Ohbijou first romanced me two summers ago in a small place outside of Guelph whose name I now forget. We had all found ourselves in rural Ontario for Track and Field, a three-day music festival hosted by Brantford-cum-Toronto’s Social Arts Club, and the six-piece ensemble had rung in twilight on the porch of a cabin for a crowd equally mesmerized by their sentimental, symphonic strains. That summer, all that could be had of Ohbijou was a home-recorded three-song EP in a hand-glued paper sleeve.
In the background as I type this review, Grant Lawrence tells CBC Radio One’s Sounds Like Canada host Shelagh Rogers about how he first met Ohbijou when the Mecija sisters slipped him a copy of their self-titled EP. Since then, Lawrence has also promoted the “grace and orchestration” of Ohbijou as fervently as I’ve circulated my copy of their demo amongst friends and acquaintances.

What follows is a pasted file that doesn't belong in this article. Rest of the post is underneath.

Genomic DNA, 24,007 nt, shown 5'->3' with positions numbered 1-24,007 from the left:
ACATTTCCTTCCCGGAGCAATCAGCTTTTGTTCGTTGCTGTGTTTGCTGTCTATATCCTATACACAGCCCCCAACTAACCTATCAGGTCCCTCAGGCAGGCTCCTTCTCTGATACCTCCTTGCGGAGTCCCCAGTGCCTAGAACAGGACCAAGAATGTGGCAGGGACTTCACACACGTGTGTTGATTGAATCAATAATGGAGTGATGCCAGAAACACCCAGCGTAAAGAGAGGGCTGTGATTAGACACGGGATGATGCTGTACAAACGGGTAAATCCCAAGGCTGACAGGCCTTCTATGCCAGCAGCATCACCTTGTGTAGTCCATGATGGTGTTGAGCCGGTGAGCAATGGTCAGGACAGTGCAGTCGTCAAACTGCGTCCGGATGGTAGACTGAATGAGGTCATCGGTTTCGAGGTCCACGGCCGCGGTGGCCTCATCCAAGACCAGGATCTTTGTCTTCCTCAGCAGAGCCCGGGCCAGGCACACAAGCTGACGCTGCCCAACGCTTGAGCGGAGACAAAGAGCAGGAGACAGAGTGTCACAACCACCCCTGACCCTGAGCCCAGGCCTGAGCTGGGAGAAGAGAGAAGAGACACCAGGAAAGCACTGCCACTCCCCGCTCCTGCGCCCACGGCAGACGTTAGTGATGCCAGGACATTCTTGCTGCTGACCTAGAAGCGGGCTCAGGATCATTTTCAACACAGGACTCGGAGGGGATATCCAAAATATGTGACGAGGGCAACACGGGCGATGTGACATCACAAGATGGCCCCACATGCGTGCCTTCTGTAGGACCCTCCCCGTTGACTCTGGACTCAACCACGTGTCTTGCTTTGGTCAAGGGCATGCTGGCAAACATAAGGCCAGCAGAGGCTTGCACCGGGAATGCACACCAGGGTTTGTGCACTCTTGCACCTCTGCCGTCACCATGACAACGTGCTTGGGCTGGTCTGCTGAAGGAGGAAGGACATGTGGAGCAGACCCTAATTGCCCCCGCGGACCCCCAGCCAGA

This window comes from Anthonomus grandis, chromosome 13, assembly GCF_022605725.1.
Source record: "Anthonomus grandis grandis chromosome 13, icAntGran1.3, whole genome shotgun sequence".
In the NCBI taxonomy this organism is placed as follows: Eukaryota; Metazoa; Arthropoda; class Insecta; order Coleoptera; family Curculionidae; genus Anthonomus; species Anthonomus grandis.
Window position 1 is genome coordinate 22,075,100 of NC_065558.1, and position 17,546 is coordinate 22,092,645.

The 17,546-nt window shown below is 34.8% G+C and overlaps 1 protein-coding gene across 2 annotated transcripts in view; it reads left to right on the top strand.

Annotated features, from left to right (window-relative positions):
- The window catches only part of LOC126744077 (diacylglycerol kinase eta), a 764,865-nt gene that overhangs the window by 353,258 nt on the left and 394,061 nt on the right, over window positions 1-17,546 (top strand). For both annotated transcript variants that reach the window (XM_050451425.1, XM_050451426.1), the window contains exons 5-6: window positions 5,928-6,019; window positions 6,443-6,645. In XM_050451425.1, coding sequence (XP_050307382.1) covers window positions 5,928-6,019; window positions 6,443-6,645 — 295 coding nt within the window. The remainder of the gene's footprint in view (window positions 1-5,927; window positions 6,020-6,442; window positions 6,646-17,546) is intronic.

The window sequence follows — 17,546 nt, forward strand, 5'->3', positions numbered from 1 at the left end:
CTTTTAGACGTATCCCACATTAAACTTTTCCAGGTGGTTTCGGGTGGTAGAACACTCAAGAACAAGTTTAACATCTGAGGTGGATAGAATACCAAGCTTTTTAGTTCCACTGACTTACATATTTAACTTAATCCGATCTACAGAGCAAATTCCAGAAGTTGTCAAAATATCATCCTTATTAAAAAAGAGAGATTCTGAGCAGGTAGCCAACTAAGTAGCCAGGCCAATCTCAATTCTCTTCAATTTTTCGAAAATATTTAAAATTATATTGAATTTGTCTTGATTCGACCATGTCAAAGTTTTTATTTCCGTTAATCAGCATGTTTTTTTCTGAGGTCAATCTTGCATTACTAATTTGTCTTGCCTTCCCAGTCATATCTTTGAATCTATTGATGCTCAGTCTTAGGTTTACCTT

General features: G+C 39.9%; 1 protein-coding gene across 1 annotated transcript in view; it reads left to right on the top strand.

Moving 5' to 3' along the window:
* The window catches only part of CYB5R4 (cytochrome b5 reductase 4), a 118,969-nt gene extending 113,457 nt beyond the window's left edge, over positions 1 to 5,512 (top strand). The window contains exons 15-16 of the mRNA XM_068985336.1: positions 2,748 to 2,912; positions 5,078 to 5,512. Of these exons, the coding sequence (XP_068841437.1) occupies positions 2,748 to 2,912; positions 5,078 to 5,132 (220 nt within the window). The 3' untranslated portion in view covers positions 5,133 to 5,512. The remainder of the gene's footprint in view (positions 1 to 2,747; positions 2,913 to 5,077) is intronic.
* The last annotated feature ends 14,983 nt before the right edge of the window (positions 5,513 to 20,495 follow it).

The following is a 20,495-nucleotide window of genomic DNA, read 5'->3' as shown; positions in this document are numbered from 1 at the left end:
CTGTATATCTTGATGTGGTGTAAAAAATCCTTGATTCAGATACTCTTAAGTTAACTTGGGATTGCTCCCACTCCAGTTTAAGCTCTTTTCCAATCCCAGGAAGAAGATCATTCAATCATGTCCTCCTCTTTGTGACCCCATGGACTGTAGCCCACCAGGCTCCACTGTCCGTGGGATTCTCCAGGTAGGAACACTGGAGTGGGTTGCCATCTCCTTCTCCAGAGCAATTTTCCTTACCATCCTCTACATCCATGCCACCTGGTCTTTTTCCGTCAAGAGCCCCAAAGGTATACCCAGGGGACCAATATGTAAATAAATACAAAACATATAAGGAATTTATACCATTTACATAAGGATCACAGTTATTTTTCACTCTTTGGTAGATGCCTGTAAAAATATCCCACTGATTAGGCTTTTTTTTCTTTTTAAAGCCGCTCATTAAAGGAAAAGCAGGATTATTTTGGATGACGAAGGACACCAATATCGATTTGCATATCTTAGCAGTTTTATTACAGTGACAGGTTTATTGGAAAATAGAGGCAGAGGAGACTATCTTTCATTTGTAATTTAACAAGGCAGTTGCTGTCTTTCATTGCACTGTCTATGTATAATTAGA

Maybe you caught Sounds Like Canada, or have already heard the unforgettable “St. Francis” on the CBC Radio 3 Podcast. Either way, I urge you to log on to ohbijou.com and trade PayPal $15 for a mail order copy of Swift Feat for Troubling Times. I fear otherwise that it may be some time before Ohbijou pack up the loveliest ballads in all of Canada and make the laborious trek across this sprawling nation. Until they get here, strings in arm, the simple honesty of an album like Swift Feet for Troubling Times, from “Widths and Curves” through “Tumbleweeds,” might be enough to get us through the customary months of grey winter along the coast. I would bet my own copy on the sway of Ohbijou to move all listeners, east and west, from start to finish, had I not already lent it to a friend.